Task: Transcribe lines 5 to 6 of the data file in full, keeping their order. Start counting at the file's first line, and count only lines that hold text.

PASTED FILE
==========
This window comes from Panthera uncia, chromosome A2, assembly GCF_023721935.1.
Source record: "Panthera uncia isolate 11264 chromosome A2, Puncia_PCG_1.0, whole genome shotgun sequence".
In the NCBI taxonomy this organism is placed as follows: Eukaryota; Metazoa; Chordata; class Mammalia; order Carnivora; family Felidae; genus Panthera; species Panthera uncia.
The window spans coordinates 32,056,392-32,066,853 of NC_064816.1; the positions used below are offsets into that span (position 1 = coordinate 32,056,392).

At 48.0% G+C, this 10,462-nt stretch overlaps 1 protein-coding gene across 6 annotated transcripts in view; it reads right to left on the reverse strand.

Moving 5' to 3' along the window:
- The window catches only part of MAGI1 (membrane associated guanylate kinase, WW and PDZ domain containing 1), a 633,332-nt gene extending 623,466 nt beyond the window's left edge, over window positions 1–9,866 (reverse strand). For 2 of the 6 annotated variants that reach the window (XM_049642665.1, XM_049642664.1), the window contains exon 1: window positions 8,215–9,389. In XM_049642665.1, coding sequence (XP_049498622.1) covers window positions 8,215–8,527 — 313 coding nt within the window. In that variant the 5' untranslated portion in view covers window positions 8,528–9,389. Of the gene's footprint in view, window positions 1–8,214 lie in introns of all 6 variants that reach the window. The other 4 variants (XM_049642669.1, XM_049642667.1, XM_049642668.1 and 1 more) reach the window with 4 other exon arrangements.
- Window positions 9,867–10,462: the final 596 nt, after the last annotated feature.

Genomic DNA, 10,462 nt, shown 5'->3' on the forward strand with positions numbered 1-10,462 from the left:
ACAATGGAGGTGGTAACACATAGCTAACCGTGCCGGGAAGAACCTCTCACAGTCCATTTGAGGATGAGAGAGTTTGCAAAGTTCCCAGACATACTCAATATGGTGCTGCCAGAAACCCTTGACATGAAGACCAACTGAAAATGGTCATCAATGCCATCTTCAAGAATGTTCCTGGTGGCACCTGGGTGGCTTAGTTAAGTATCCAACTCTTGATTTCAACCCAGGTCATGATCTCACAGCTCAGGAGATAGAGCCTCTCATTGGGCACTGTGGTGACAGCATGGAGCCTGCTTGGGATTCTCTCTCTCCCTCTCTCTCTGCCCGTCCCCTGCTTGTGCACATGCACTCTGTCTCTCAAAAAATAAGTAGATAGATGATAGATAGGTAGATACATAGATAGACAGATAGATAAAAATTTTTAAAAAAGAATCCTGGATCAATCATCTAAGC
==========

At 48.0% G+C, this 10,462-nt stretch overlaps 1 protein-coding gene across 6 annotated transcripts in view; it reads right to left on the reverse strand.

Moving 5' to 3' along the window: